South Africa played a leading role at COP 21 in Paris, as the Chair of the Group of 77 plus China, a group of 134 developing countries that are worst affected by climate change. We were also a leading negotiator for the Africa Group as well as being a member of the Brazil, South Africa, India and China (BASIC) group.
As an African and developing country, South Africa had to balance developmental and environmental imperatives. At the same time, South Africa negotiated for an ambitious and legally binding outcome that would strengthen the multilateral rule of law and provide certainty and predictability for developing countries in a world with a changing climate.
The adoption of the Paris Agreement has been hailed as a turning point in the efforts of the international community to address climate change. There is now a shared vision to keep the global temperature this century to well below 2 degrees centigrade and to drive efforts to limit the temperature increase even further to 1.5 degrees centigrade above pre-industrial levels.
The global markets have been given a strong signal that the transition towards a low carbon economy is underway and that carbon markets and other market- based solutions will be utilized to assist in this transition.
Of critical importance to developing countries, particularly in Africa, is the enhanced importance accorded to adaptation to climate change through the establishment of a Global Goal on Adaptation and to addressing the Loss and Damage associated with its impacts.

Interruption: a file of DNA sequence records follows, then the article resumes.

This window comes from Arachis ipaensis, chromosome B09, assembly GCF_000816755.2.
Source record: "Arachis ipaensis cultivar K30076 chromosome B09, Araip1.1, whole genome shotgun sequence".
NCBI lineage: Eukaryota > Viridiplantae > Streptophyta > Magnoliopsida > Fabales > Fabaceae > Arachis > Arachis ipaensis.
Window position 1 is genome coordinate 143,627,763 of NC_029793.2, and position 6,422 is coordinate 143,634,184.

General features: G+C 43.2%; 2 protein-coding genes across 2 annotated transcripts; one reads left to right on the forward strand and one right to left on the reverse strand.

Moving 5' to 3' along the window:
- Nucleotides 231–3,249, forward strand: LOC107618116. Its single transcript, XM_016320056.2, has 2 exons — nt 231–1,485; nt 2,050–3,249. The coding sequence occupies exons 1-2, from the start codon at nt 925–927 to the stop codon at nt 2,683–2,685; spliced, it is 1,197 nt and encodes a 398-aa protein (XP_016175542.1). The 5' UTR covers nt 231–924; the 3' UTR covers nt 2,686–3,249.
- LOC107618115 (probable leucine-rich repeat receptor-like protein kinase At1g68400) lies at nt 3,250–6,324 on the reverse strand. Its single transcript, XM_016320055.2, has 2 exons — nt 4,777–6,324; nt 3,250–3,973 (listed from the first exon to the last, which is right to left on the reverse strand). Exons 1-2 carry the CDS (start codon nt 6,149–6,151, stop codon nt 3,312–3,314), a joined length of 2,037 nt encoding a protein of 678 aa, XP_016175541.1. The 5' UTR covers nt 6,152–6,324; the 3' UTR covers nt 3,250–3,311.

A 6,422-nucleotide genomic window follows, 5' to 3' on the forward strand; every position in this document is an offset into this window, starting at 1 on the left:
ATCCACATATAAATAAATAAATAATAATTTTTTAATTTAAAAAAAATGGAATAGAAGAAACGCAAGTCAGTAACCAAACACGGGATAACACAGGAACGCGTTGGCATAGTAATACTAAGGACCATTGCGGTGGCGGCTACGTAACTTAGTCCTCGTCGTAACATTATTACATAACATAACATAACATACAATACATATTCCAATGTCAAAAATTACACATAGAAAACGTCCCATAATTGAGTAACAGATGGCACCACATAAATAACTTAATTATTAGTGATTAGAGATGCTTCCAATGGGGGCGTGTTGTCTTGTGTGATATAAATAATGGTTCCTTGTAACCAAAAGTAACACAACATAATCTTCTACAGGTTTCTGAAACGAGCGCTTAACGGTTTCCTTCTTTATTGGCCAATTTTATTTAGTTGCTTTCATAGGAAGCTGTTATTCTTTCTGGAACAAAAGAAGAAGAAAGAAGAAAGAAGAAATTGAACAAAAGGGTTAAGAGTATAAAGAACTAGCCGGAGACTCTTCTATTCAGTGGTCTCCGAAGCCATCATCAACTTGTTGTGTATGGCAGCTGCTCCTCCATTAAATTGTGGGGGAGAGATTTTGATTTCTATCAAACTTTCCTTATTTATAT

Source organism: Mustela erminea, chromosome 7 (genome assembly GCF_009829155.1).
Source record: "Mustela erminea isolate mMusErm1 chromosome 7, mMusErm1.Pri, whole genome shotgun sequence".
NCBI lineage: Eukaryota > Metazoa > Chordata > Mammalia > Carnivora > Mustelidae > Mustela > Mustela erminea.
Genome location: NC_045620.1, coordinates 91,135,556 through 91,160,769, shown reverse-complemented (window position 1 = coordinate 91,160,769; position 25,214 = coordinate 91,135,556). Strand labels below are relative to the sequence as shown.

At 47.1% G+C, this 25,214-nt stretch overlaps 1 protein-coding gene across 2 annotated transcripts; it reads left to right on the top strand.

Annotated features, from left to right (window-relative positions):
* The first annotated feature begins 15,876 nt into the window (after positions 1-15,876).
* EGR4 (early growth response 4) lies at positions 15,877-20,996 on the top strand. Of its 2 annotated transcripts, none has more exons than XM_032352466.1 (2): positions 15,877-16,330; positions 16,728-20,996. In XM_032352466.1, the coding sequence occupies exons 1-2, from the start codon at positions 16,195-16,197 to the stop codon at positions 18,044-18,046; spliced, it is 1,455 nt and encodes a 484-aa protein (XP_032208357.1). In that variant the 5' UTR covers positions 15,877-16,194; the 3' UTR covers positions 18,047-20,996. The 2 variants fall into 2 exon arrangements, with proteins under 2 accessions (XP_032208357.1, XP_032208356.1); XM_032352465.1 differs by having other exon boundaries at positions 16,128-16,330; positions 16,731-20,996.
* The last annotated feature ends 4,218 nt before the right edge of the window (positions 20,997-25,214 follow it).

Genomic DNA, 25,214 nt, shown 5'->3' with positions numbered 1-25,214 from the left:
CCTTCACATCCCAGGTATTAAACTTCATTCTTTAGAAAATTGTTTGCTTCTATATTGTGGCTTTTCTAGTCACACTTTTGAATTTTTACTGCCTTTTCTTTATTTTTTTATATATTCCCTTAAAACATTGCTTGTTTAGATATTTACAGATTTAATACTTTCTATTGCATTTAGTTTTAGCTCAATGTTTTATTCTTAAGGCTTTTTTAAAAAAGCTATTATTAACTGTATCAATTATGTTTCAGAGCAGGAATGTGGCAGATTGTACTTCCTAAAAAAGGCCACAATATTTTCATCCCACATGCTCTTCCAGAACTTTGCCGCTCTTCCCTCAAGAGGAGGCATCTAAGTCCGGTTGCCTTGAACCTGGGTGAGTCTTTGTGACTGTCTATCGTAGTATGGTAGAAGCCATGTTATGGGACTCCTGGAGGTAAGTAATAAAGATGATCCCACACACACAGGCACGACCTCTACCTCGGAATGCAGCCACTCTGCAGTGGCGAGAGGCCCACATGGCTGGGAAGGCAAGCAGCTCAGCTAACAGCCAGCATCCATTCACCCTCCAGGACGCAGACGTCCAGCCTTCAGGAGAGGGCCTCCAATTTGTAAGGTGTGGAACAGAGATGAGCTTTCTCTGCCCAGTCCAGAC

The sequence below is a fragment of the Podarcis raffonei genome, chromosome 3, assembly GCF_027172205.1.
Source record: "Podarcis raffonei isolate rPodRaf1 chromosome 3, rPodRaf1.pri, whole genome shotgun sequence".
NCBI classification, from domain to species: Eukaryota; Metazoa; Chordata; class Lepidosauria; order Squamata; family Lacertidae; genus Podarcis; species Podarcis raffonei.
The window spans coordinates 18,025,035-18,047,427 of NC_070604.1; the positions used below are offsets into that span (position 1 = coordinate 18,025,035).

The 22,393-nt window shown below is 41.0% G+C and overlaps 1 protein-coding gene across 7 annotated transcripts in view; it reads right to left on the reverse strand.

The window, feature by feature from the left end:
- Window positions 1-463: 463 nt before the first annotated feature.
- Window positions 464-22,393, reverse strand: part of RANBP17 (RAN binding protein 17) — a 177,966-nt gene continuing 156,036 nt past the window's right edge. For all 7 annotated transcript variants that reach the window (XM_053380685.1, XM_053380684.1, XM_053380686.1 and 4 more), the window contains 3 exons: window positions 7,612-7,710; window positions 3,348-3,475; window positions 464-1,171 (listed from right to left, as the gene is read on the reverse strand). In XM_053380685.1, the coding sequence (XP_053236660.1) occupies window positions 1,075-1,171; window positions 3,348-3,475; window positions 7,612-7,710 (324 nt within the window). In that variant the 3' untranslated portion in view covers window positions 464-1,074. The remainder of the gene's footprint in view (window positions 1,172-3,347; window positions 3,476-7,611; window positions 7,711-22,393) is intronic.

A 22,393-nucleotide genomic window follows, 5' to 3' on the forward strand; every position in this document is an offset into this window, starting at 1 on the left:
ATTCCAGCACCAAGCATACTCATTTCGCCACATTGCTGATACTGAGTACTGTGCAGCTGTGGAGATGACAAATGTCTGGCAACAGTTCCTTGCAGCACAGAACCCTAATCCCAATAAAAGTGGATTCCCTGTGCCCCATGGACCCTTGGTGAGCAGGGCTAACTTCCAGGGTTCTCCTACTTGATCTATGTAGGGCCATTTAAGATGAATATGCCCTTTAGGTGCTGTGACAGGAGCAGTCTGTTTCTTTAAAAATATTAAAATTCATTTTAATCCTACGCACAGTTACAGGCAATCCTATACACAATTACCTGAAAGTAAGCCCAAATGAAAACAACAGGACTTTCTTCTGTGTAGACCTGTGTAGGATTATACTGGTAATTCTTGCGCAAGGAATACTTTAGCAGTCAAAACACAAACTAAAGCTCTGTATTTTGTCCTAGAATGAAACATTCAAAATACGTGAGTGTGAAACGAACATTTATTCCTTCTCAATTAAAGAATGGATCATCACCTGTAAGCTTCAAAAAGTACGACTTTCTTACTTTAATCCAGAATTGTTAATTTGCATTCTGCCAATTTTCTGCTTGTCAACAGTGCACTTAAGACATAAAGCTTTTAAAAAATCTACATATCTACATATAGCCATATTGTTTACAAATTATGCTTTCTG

On the 22nd April 2016, South Africa signed the Paris Agreement, joining 175 world leaders on this historic day at the United Nations in New York.
Legally, the Agreement will enter into force 30 days after at least 55 countries, accounting for 55 per cent of global greenhouse gas emissions, deposit their instruments of ratification.
With unprecedented speed, the double threshold was reached on 5 October this year and the Paris Agreement will enter into force this Friday, on 4 November 2016.
This means that first session of the Conference of the Parties serving as the Meeting of the Parties to the Paris Agreement (CMA1) will take place in Marrakech in conjunction with the 22nd Conference of the Parties of the Convention, and the 12th Meeting of the Parties of the Kyoto Protocol.
South Africa has a constitutionally prescribed process to follow (section 231 (2) of the Constitution of the Republic of South Africa, 1996) to ratify international agreements that involve legal commitments.
All the necessary work has been concluded to ensure that South Africa is able to ratify the Paris Agreement.
On the 20th October 2016 Cabinet announced its approval for the historic treaty to be submitted to Parliament for ratification.
On the 27th October the NCOP gave its approval for the ratification of the Agreement.
Once the National Assembly has ratified today, as I hope we will do, our instrument of ratification will be deposited with the United Nations Secretary-General in New York.
Our aim is to deposit our instrument of ratification with the UN Secretary-General before the 22nd Conference of Parties to the United Nations Framework Convention on Climate Change starts in Marrakesh, Morocco, on 7 November 2016.
By this morning, 86 Parties had deposited their instruments of ratification with the UN Secretary-General.
Honourable Members, let us as South Africa add to this growing number as a demonstration of our commitment to action to combatting climate change, and to ensuring that the world that we bequeath to our children’s children is a world that is climate safe and climate resilient.
I thank you.